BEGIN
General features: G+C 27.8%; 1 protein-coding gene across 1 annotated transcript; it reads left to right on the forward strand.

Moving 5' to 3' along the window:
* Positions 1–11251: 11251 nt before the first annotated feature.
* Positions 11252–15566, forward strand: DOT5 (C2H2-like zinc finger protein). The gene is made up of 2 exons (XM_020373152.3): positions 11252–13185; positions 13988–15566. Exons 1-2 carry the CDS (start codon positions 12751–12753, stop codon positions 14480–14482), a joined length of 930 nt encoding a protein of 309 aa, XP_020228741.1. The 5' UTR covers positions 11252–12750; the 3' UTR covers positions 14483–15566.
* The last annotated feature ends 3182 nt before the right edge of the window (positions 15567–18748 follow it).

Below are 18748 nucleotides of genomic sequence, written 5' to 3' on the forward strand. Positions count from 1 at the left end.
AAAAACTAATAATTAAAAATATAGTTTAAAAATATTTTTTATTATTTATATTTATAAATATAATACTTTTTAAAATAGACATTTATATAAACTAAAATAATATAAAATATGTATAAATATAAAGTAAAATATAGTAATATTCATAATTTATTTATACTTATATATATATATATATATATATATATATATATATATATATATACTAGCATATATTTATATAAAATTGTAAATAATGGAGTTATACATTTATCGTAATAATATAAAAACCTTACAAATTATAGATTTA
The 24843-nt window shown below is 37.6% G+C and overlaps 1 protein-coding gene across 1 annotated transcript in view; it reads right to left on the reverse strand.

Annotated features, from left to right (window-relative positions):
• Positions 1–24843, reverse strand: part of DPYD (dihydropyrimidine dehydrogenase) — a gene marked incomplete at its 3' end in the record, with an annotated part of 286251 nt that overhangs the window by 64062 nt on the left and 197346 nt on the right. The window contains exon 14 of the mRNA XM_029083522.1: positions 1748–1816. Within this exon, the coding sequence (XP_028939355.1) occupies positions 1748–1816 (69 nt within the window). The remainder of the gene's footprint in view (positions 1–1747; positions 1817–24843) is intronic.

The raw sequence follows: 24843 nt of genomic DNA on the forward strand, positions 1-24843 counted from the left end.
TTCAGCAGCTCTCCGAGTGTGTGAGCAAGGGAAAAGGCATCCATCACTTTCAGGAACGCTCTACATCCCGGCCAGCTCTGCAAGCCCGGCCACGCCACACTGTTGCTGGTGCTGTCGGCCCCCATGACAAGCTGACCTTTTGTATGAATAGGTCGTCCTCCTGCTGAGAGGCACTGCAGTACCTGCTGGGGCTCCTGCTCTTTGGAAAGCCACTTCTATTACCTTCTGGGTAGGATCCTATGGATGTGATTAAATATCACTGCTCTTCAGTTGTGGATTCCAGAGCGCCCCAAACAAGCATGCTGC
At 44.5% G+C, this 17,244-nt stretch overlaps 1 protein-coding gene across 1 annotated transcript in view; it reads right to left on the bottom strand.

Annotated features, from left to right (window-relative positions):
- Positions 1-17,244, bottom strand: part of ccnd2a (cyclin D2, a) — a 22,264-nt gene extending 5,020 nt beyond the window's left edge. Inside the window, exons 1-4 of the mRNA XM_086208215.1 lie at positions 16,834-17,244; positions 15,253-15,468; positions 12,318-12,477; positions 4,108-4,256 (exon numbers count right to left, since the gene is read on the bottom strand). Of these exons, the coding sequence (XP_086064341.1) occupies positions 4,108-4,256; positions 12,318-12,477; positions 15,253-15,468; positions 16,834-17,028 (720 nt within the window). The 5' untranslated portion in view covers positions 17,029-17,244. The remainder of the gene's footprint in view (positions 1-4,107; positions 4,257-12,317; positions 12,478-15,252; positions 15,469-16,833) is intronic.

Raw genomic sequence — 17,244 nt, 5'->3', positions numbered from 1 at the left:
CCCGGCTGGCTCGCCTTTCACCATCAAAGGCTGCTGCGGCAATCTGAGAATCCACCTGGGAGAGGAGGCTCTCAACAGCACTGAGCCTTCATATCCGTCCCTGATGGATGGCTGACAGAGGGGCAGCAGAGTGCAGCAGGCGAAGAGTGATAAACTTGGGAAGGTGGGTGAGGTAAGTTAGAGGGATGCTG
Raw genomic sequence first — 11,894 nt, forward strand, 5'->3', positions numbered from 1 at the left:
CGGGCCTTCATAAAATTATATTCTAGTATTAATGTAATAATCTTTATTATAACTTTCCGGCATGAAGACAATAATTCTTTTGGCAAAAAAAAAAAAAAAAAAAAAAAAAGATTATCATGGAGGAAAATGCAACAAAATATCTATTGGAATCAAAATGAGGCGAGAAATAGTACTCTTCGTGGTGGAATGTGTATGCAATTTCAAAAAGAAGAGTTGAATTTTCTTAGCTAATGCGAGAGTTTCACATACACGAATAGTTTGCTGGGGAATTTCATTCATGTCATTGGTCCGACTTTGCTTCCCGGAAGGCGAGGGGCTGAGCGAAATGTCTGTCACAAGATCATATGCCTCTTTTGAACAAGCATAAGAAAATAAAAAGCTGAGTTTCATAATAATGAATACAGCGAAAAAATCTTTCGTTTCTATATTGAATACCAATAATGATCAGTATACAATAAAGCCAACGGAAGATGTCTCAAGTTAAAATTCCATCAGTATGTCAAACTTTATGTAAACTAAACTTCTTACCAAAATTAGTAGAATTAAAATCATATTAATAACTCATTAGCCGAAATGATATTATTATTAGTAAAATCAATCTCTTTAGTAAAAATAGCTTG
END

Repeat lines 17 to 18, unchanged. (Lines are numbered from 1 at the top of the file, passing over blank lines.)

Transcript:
CCCGGCTGGCTCGCCTTTCACCATCAAAGGCTGCTGCGGCAATCTGAGAATCCACCTGGGAGAGGAGGCTCTCAACAGCACTGAGCCTTCATATCCGTCCCTGATGGATGGCTGACAGAGGGGCAGCAGAGTGCAGCAGGCGAAGAGTGATAAACTTGGGAAGGTGGGTGAGGTAAGTTAGAGGGATGCTG
Raw genomic sequence first — 11,894 nt, forward strand, 5'->3', positions numbered from 1 at the left: